Acute rheumatic fever (ARF) is caused by an immunological response to Group A streptococcal (GAS) infection and can lead to permanent heart damage, a condition known as rheumatic heart disease (RHD). RHD can damage any part of the heart including the valves (especially those on the left) or the lining of the heart muscles. The damaged heart valve cannot open or shut properly which then interferes with the proper flow of blood through the heart.
Without treatment, complications can arise such as heart failure – meaning the heart cannot pump blood effectively around the body. Other complications of RHD include infection of damaged heart valves or a stroke as a result of clots forming causing blockage in the blood vessels to the brain.
Australia has one of the highest rates of acute rheumatic fever (ARF) and rheumatic heart disease (RHD) in the world. Indigenous Australians are up to eight times more likely than other groups to be hospitalised and nearly 20 times as likely to die from this disease.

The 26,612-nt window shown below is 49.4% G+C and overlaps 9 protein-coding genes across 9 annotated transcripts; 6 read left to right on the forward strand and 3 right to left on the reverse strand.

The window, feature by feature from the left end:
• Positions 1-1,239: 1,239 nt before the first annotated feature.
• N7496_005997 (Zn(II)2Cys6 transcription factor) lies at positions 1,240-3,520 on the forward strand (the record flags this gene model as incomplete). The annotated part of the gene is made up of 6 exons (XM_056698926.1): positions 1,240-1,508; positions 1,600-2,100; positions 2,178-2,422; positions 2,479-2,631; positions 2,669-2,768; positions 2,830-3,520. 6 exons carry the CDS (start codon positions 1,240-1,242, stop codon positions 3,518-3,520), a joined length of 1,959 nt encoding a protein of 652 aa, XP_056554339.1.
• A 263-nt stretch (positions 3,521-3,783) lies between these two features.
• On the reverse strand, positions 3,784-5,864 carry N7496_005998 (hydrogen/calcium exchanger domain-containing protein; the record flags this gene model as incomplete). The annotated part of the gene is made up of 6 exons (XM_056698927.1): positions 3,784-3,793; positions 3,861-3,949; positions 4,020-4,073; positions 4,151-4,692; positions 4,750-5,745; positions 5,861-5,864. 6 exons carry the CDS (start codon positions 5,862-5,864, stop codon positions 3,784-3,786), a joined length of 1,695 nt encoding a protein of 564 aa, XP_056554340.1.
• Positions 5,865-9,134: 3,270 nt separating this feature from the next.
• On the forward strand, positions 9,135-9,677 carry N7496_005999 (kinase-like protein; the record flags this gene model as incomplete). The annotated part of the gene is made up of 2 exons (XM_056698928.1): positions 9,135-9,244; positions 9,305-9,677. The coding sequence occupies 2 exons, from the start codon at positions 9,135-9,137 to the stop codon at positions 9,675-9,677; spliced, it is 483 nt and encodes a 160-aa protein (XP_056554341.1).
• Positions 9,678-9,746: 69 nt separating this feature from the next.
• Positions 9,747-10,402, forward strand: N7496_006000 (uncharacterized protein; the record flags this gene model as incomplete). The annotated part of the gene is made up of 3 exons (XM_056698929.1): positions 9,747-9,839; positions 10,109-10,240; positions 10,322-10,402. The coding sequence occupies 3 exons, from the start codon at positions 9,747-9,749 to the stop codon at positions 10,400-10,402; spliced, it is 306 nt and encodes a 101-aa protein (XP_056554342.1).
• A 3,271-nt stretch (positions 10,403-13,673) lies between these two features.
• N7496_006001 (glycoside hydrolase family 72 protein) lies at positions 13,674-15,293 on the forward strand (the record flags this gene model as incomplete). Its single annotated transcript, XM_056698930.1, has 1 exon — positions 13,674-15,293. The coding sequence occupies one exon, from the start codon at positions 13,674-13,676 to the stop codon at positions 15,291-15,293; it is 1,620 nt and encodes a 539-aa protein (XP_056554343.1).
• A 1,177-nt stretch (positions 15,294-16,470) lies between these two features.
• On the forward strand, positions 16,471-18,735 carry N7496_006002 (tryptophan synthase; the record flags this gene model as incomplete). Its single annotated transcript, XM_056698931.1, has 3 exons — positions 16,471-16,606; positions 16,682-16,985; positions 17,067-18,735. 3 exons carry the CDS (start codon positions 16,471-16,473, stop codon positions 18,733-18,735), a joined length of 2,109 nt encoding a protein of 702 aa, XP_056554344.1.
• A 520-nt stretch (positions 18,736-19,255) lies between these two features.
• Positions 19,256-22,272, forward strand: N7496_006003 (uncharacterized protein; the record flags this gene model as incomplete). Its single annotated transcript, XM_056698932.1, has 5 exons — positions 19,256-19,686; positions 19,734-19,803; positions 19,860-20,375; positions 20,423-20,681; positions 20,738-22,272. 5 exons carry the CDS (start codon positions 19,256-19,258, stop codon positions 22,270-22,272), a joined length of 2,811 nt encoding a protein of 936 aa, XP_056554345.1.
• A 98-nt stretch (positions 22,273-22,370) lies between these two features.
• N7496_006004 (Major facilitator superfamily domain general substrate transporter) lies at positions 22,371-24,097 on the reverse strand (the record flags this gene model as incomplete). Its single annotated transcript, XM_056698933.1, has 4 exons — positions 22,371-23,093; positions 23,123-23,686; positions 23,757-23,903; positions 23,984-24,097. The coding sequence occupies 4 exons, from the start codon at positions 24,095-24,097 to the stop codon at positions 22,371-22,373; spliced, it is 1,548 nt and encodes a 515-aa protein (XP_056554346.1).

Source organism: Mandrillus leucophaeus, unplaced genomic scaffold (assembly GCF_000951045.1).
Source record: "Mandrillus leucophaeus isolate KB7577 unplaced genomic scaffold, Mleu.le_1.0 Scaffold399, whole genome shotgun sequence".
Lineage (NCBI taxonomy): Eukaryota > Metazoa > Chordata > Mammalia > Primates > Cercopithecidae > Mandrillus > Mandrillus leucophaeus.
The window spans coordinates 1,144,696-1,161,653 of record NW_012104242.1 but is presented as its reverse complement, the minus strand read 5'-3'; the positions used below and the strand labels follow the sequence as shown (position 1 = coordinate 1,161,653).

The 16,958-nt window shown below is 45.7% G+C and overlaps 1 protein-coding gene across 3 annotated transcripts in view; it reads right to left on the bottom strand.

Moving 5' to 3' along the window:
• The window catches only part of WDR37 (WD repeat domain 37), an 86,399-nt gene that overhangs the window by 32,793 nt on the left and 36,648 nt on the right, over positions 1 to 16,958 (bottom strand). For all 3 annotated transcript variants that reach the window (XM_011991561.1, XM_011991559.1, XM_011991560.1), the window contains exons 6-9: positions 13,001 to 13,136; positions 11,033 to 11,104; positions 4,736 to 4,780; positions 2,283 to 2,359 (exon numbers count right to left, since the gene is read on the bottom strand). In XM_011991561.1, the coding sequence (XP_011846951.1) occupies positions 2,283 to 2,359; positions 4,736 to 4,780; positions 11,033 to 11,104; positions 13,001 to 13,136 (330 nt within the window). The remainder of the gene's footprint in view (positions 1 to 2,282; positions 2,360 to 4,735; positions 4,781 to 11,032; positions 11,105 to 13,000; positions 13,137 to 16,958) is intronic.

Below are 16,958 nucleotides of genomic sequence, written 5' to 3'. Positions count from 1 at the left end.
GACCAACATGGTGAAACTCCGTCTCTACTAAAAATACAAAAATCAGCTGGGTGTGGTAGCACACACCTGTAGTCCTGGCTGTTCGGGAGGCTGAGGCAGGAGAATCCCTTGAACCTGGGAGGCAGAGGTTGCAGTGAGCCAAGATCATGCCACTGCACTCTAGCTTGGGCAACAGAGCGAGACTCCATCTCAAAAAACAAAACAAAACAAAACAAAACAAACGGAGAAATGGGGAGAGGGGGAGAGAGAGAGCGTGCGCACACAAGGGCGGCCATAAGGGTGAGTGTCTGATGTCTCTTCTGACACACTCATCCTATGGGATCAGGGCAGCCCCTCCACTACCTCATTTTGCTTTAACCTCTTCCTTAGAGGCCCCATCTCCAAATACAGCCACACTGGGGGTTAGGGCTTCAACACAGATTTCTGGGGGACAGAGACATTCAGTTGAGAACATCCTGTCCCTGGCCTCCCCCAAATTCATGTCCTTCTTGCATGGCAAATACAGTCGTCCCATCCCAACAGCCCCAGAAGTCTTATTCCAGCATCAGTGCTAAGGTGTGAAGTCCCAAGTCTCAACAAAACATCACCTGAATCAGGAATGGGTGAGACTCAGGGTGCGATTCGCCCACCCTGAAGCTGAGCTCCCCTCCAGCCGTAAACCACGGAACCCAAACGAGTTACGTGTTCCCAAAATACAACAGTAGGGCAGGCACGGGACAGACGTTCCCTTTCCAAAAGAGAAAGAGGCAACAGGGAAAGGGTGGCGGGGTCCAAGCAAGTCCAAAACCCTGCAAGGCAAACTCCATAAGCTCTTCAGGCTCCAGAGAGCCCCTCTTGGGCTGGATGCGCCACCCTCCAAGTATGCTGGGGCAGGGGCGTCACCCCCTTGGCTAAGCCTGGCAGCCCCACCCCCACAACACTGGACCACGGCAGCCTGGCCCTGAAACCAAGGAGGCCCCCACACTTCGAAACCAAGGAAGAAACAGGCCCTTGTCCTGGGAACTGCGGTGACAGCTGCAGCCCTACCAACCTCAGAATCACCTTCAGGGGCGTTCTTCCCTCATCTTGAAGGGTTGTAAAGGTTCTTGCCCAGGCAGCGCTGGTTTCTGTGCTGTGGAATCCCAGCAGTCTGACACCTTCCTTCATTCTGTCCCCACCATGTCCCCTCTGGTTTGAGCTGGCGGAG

Risk factors for RHD:
- Poor living conditions (eg. overcrowding)
- Limited access to medical care
- Chest pain
- Heart palpitations
- Breathlessness on exertion
- Waking from sleep with the need to sit or stand up
Here are some helpful online resources on Rheumatic Heart Disease:
RHD Action is the global movement that aims to reduce the burden of rheumatic heart disease (RHD) in vulnerable populations of all ages throughout the world.
RHDAustralia supports the control of rheumatic heart disease in Australia. The organisation updates evidence based guidelines to support Australia’s health workforce to achieve best practice care for people with ARF and RHD.